When you think about lighting a scene, which do you focus on first: lighting the actors or lighting the space?
Oftentimes the first consideration is how to light the faces. An actor’s key light can also light the space, but that light generally needs to be modified (cut off the walls, etc) so the layers of the image can be controlled separately.
Sometimes the DP will take a different approach and light the space first, just making sure there is adequate exposure on the actor’s face. This may result in less flattering light on the face but can be the right move when realism is the priority.
Tbh, I usually find myself somewhere in between these two most of the time. I am often striving for that look of naturalism, where a scene doesn’t necessarily look “lit” but I’m also on a commercial set, so special attention needs to be paid to the actor’s face.
For a scene to feel natural, the light sources need to be motivated. Like, you can imagine where they’re coming from, whether they’re on screen or not. The key and back lights also need to be balanced with the ambient light or “room tone”. This can be a tricky thing to get right at first, but with some practice it gets easier to know what to do.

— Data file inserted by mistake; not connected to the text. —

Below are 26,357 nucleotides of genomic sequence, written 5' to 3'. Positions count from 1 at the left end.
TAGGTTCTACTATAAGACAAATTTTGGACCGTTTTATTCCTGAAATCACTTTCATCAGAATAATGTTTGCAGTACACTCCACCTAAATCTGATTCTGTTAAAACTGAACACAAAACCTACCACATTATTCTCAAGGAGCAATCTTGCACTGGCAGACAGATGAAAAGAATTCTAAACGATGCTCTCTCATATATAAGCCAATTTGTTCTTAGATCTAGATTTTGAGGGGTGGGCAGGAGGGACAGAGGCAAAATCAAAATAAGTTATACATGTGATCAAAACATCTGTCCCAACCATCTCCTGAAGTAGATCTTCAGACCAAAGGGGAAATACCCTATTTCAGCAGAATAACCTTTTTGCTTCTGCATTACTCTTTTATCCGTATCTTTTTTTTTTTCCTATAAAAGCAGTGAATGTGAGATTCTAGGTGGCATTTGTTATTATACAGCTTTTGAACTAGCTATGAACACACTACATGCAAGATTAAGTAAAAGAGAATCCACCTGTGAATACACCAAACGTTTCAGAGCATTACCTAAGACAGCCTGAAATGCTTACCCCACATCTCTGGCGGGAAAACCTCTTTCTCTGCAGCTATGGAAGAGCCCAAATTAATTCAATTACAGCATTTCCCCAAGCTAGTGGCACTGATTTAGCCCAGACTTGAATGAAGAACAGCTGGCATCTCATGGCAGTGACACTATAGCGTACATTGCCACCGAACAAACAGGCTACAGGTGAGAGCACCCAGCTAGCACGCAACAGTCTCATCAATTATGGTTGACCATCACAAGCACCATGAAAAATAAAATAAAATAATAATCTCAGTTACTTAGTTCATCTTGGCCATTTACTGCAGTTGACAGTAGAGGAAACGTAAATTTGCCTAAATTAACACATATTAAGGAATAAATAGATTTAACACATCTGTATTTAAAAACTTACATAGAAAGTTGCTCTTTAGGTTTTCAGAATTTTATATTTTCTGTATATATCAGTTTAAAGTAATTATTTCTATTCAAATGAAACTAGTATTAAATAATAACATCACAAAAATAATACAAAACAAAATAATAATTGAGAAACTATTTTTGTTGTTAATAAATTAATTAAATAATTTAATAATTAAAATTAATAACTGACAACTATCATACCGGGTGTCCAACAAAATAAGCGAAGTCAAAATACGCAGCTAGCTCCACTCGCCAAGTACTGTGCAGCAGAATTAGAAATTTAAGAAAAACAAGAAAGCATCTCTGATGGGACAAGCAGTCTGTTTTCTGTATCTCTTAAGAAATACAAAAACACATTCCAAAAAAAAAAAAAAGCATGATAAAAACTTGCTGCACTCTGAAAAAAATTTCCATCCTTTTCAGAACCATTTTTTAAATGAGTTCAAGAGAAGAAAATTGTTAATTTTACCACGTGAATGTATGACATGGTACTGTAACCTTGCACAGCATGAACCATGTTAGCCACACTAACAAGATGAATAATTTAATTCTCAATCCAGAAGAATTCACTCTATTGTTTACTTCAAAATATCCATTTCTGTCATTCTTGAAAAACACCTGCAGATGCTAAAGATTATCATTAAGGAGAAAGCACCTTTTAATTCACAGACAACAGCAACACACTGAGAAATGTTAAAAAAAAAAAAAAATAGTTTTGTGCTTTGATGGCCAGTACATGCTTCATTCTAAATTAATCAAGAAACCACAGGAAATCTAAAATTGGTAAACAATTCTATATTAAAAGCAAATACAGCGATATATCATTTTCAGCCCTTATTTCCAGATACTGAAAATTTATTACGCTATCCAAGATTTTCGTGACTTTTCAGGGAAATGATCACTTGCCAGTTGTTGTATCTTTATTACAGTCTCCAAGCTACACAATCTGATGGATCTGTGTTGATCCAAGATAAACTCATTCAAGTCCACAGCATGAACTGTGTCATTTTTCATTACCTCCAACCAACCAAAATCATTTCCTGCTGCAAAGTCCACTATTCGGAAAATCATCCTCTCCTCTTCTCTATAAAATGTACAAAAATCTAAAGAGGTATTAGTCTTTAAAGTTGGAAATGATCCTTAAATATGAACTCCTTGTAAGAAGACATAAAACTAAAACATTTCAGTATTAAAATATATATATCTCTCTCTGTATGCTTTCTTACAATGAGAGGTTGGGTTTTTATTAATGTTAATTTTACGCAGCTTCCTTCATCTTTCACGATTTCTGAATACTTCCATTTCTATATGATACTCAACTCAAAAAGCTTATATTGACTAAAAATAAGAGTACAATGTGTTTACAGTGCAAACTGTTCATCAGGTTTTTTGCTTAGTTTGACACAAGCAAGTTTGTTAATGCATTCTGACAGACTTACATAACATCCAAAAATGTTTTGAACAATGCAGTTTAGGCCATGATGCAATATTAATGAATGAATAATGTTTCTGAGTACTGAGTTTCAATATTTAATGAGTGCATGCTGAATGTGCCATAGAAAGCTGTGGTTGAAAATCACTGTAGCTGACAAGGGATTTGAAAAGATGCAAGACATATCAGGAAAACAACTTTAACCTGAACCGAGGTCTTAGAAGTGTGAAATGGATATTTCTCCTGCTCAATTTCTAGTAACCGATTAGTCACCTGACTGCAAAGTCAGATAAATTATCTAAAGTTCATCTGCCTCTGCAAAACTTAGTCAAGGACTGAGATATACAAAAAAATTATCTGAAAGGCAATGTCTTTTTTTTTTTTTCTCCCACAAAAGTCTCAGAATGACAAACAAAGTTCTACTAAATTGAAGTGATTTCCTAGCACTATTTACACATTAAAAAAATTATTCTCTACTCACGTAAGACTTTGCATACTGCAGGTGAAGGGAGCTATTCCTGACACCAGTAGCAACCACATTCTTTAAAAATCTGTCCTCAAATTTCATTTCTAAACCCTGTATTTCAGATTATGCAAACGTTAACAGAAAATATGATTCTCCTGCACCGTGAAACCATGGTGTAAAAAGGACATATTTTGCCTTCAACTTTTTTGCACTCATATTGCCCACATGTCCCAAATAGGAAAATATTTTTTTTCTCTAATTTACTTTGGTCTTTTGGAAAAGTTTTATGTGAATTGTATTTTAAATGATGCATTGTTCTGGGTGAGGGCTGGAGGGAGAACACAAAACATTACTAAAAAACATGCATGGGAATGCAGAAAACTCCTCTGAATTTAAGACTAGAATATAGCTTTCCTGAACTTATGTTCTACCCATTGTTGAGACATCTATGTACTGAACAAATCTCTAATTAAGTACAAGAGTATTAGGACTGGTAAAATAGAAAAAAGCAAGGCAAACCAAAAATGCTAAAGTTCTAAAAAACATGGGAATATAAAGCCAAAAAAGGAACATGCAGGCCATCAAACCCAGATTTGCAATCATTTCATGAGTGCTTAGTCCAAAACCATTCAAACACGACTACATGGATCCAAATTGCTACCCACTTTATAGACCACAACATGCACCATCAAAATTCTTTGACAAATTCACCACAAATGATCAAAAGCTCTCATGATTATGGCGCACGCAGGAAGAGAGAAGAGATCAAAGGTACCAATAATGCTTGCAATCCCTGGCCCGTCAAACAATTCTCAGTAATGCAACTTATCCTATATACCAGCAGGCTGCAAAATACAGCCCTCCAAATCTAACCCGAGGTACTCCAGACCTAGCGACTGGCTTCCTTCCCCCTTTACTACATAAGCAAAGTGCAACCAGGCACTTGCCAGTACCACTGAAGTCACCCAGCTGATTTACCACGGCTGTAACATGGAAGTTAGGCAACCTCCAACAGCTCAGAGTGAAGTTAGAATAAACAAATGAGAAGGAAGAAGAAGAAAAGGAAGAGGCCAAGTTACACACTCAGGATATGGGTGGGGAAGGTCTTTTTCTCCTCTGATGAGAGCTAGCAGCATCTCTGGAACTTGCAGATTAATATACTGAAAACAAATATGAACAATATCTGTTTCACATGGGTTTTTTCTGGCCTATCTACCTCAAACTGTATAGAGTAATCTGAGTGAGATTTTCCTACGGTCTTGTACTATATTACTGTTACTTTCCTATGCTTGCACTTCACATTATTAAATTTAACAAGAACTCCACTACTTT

When we started setting up this shot, we knew there would be some Baja Blast™️ action through the window because everyday is bright and sunny when you’re selling healthcare products. M40 with 1/4 straw it is. This window was also facing west, and the sun would be messing with our shot, so we blocked out the direct light with a 12x12 griff. So now we have a motivated back light, but it’s a commercial so we needed to put some flattering light on the talent’s face. Nova 300 did the trick. Used some 2x3 solids to keep spill off the back wall and keep those layers separated. The key light was looking good, but the overall image didn’t feel balanced. Needed to lift the room tone. Our solution was to tape (always paper tape, btw) a 6x6 bleached muslin to the slanted ceiling just behind the talent and use the Leko bounce. Not only did this raise the value of the shadows, but it was also motivated by the direction of the “sun” coming through the window. 🌞
Tyler Kaschke is a freelance gaffer with a grip truck based in Lafayette, Colorado serving Boulder, Denver, Golden, Fort Collins, Colorado Springs and the Rocky Mountain region at large.